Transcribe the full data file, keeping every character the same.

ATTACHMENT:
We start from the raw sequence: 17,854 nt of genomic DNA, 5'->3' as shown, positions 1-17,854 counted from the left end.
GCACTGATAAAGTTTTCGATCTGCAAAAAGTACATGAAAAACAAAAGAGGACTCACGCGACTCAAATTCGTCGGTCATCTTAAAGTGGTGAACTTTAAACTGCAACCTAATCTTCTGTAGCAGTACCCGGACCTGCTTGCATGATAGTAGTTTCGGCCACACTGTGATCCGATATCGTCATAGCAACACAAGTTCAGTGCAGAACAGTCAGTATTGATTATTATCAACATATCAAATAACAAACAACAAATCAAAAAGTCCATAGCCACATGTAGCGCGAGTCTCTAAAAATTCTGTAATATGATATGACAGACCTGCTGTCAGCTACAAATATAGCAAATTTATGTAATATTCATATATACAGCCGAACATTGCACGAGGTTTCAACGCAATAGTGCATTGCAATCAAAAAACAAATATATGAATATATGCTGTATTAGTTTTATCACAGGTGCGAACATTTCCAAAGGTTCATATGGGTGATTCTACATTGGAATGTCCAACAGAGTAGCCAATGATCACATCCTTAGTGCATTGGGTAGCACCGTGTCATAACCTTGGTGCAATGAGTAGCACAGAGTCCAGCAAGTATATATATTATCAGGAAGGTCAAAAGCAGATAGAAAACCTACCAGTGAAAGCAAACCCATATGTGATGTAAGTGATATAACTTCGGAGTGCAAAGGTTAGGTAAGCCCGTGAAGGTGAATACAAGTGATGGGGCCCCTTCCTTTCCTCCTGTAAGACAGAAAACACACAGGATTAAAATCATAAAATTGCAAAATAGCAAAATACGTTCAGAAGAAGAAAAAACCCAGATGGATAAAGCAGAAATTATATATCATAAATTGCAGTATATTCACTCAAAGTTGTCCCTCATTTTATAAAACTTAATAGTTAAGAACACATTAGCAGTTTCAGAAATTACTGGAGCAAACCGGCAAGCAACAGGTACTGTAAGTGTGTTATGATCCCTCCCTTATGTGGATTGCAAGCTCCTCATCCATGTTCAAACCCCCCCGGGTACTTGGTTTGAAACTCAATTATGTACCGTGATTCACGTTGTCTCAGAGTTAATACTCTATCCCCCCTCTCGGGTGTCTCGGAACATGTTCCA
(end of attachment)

We start from the raw sequence: 17,854 nt of genomic DNA, 5'->3' as shown, positions 1-17,854 counted from the left end.
GCACTGATAAAGTTTTCGATCTGCAAAAAGTACATGAAAAACAAAAGAGGACTCACGCGACTCAAATTCGTCGGTCATCTTAAAGTGGTGAACTTTAAACTGCAACCTAATCTTCTGTAGCAGTACCCGGACCTGCTTGCATGATAGTAGTTTCGGCCACACTGTGATCCGATATCGTCATAGCAACACAAGTTCAGTGCAGAACAGTCAGTATTGATTATTATCAACATATCAAATAACAAACAACAAATCAAAAAGTCCATAGCCACATGTAGCGCGAGTCTCTAAAAATTCTGTAATATGATATGACAGACCTGCTGTCAGCTACAAATATAGCAAATTTATGTAATATTCATATATACAGCCGAACATTGCACGAGGTTTCAACGCAATAGTGCATTGCAATCAAAAAACAAATATATGAATATATGCTGTATTAGTTTTATCACAGGTGCGAACATTTCCAAAGGTTCATATGGGTGATTCTACATTGGAATGTCCAACAGAGTAGCCAATGATCACATCCTTAGTGCATTGGGTAGCACCGTGTCATAACCTTGGTGCAATGAGTAGCACAGAGTCCAGCAAGTATATATATTATCAGGAAGGTCAAAAGCAGATAGAAAACCTACCAGTGAAAGCAAACCCATATGTGATGTAAGTGATATAACTTCGGAGTGCAAAGGTTAGGTAAGCCCGTGAAGGTGAATACAAGTGATGGGGCCCCTTCCTTTCCTCCTGTAAGACAGAAAACACACAGGATTAAAATCATAAAATTGCAAAATAGCAAAATACGTTCAGAAGAAGAAAAAACCCAGATGGATAAAGCAGAAATTATATATCATAAATTGCAGTATATTCACTCAAAGTTGTCCCTCATTTTATAAAACTTAATAGTTAAGAACACATTAGCAGTTTCAGAAATTACTGGAGCAAACCGGCAAGCAACAGGTACTGTAAGTGTGTTATGATCCCTCCCTTATGTGGATTGCAAGCTCCTCATCCATGTTCAAACCCCCCCGGGTACTTGGTTTGAAACTCAATTATGTACCGTGATTCACGTTGTCTCAGAGTTAATACTCTATCCCCCCTCTCGGGTGTCTCGGAACATGTTCCA